16


the above interpleader proceedings, and other relief. The company is seeking dismissal of this suit and otherwise intends to vigorously defend against the claims made. The company has not reserved for this receivable and believes that the ultimate resolution of this matter will not have a material effect on the consolidated financial statements.

In October, 2012, Tidewater had notified the Nigerian marketing agent that it was discontinuing its relationship with the Nigerian marketing agent. The company has entered into a new strategic relationship with a different Nigerian counterparty that it believes will better serve the company’s long term interests in Nigeria. This new strategic relationship is currently functioning as the company intended.

Venezuelan Operations

On February 16, 2010, Tidewater and certain of its subsidiaries (collectively, the “Claimants”) filed with the International Centre for Settlement of Investment Disputes (“ICSID”) a Request for Arbitration against the Bolivarian Republic of Venezuela. As previously reported by Tidewater, in May 2009 Petróleos de Venezuela, S.A. (“PDVSA”), the national oil company of Venezuela, took possession and control of (a) eleven of the Claimants’ vessels that were then supporting PDVSA operations in Lake Maracaibo, (b) the Claimants’ shore-based headquarters adjacent to Lake Maracaibo, (c) the Claimants’ operations in Lake Maracaibo, and (d) certain other related assets. The company also previously reported that in July 2009 Petrosucre, S.A., a subsidiary of PDVSA, took possession and control of the Claimants’ four vessels, operations, and related assets in the Gulf of Paria. It is Tidewater’s position that, through those measures, the Republic of Venezuela directly or indirectly expropriated the Claimants’ investments, including the capital stock of the Claimants’ principal operating subsidiary in Venezuela.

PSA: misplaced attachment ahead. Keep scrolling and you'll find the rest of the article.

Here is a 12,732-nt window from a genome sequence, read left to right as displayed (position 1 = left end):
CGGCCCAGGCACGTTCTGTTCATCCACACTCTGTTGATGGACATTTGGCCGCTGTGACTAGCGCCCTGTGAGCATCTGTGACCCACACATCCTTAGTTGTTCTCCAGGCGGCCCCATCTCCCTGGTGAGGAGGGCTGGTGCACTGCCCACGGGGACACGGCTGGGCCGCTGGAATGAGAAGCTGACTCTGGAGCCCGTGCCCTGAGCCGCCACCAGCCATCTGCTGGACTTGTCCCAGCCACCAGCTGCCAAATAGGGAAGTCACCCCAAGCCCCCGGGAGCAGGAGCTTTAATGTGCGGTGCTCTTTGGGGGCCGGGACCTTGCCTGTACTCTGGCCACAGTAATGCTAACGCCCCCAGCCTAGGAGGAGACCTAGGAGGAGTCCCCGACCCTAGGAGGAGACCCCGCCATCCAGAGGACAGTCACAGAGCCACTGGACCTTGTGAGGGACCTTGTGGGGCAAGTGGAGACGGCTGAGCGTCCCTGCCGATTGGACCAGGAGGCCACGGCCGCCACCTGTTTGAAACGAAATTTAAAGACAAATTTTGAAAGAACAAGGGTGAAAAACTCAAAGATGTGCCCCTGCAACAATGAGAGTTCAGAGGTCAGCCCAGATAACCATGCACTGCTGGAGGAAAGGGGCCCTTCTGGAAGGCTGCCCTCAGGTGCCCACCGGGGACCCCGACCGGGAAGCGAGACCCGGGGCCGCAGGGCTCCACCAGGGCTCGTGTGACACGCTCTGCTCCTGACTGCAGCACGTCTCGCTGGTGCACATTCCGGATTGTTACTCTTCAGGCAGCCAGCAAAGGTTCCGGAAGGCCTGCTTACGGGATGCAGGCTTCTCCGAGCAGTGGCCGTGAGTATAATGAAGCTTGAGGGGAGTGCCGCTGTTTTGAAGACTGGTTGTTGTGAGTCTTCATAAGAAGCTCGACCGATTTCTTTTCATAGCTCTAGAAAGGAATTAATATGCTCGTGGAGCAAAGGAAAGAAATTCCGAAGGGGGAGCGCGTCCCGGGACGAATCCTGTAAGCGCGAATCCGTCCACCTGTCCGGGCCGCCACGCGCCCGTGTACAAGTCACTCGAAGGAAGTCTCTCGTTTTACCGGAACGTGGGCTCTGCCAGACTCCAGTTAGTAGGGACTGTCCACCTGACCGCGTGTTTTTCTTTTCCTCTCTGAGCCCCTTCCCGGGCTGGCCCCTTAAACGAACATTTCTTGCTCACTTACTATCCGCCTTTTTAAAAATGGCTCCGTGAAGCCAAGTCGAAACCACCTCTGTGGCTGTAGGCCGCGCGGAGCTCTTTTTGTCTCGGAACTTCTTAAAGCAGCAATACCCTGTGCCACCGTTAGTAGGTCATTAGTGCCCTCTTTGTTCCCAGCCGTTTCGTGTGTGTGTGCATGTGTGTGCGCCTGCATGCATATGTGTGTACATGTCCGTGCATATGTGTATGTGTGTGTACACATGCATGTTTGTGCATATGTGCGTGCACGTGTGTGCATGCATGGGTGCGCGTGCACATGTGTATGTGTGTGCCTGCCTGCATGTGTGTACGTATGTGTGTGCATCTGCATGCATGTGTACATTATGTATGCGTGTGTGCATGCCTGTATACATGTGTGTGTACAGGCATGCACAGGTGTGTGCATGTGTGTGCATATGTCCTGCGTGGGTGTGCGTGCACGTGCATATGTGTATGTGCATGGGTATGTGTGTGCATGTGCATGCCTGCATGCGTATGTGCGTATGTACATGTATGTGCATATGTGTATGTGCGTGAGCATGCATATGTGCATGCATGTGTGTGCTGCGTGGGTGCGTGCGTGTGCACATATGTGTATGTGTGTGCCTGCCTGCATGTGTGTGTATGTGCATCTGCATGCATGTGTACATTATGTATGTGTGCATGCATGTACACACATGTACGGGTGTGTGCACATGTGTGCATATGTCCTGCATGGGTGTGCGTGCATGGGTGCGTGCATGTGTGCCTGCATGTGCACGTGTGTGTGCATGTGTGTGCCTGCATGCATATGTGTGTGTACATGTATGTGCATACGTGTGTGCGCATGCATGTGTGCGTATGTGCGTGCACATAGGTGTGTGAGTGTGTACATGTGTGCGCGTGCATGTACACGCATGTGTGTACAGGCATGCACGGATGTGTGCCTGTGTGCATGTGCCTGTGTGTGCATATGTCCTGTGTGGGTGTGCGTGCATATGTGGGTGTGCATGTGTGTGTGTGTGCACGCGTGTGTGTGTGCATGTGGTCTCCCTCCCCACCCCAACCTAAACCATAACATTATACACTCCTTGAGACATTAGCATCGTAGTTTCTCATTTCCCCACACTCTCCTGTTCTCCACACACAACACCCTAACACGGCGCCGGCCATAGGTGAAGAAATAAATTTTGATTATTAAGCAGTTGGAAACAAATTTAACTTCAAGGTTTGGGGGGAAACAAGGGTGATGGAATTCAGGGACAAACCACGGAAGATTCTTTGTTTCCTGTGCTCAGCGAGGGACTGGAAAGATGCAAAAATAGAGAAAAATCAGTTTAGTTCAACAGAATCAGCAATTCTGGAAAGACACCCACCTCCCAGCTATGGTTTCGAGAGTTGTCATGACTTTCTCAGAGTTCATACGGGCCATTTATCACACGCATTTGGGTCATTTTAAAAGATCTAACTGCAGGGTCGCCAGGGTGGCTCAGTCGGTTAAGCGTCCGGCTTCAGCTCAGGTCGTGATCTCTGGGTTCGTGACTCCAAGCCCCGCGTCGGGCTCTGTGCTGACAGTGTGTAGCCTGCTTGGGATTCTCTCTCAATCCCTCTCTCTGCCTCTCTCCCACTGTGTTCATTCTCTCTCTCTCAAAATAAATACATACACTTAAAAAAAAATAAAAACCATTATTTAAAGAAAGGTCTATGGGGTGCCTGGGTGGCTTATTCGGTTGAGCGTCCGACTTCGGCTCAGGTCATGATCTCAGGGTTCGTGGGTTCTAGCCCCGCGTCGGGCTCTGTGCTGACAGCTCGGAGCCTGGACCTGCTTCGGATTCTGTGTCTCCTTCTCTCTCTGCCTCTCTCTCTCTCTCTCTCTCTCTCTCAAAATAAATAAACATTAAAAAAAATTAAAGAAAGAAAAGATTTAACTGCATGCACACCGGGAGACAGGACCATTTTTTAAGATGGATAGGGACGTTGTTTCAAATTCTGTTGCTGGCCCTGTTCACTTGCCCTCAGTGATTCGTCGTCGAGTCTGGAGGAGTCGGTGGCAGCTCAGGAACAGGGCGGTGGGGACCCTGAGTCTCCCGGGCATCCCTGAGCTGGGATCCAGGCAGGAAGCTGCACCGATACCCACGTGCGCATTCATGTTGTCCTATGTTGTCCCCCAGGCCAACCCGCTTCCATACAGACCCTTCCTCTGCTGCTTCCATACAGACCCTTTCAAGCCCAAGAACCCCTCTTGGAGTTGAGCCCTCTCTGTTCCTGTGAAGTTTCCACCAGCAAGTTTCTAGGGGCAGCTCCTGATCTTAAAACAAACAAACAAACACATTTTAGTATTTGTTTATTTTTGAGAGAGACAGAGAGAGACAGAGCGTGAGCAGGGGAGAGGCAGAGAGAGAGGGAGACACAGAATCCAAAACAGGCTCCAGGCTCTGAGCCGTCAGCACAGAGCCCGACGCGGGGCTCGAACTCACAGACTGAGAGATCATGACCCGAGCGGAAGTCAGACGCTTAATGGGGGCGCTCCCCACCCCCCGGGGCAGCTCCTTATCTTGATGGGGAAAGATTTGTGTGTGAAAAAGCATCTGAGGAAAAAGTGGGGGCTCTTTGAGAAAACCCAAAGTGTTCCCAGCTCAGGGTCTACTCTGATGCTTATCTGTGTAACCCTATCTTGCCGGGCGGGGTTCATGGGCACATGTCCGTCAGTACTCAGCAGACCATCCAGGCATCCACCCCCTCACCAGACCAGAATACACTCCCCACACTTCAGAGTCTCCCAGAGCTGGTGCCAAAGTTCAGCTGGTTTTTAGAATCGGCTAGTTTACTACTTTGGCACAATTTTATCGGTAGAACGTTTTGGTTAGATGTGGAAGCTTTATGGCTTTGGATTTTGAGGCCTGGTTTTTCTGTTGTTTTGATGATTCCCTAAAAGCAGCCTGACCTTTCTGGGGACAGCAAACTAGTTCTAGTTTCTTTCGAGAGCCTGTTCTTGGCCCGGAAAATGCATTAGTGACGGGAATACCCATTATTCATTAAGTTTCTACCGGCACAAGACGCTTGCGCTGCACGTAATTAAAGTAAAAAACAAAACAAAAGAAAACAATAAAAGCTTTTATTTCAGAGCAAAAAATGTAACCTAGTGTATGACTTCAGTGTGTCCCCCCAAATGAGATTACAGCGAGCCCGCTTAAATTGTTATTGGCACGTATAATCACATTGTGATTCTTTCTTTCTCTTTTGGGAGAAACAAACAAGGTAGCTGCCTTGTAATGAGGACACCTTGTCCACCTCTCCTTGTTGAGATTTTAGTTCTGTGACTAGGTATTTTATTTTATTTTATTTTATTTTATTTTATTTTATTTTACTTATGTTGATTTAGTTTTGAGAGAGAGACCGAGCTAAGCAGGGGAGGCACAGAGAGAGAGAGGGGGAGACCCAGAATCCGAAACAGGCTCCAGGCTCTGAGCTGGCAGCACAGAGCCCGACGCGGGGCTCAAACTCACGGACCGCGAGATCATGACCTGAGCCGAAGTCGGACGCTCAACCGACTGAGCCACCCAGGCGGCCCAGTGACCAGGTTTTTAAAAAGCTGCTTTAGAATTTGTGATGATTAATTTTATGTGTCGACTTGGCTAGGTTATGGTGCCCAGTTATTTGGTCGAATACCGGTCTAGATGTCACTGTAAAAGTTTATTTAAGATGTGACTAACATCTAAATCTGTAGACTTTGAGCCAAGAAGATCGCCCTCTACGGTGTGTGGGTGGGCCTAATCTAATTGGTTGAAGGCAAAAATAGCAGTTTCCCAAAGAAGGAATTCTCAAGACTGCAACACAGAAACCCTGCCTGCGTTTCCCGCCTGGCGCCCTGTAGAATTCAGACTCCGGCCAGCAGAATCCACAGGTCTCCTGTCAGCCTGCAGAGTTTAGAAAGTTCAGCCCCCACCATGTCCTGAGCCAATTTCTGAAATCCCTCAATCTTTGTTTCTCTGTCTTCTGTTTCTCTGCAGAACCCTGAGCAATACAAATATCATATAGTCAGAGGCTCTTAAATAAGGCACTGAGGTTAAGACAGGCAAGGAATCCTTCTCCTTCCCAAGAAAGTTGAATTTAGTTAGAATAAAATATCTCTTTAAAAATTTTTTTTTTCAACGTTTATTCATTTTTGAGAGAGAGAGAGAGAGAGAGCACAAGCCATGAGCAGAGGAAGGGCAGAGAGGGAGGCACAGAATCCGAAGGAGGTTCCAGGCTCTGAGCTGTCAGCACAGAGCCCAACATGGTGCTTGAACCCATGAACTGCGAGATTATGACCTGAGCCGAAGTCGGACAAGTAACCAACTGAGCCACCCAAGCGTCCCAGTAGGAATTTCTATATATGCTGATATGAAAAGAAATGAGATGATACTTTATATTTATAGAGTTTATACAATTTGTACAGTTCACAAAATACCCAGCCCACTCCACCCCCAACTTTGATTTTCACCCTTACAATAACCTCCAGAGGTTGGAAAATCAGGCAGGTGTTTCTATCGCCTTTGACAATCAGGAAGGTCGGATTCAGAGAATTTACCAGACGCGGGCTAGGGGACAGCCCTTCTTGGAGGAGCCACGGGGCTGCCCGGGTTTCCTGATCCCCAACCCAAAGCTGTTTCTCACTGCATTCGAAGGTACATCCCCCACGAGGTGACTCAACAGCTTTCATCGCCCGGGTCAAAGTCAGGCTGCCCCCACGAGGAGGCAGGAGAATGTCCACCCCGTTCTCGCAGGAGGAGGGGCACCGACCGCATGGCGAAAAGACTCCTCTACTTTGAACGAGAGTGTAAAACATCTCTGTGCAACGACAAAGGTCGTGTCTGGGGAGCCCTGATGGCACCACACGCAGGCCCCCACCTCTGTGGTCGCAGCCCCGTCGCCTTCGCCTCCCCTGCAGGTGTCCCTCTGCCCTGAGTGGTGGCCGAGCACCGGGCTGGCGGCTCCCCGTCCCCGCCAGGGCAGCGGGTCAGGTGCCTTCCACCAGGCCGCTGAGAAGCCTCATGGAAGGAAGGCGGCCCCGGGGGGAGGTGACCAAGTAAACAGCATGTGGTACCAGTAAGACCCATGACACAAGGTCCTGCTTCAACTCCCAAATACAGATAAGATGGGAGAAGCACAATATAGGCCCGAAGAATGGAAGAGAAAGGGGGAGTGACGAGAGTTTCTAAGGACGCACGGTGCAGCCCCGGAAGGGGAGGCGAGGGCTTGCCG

The Claimants alleged in the Request for Arbitration that each of the measures taken by the Republic of Venezuela against the Claimants violates the Republic of Venezuela’s obligations under the bilateral investment treaty with Barbados and rules and principles of Venezuelan law and international law. An arbitral tribunal was constituted under the ICSID Convention to resolve the dispute. The tribunal first addressed the Republic of Venezuela’s objections to the tribunal’s jurisdiction over the dispute. A hearing on jurisdiction was held in Washington, D.C. on February 29 and March 1, 2012.

On February 8, 2013, the tribunal issued its decision on jurisdiction. The tribunal found that it has jurisdiction over the claims under the Venezuela-Barbados bilateral investment treaty, including the claim for compensation for the expropriation of Tidewater’s principal operating subsidiary, but that it does not have jurisdiction based on Venezuela’s investment law. The practical effect of the tribunal’s decision is to exclude from the case the claims for expropriation of the fifteen vessels described above.

While the tribunal determined that it does not have jurisdiction over the claim for the seizure of the fifteen vessels, Tidewater received during fiscal 2011 insurance proceeds for the insured value of those vessels (less an additional premium payment triggered by those proceeds). Tidewater believes that the claims remaining in the case, over which the tribunal upheld jurisdiction, represent the most substantial portion of the overall value lost as a result of the measures taken by the Republic of Venezuela. Tidewater has discussed the nature of the insurance proceeds received for the fifteen vessels in previous quarterly and annual filings.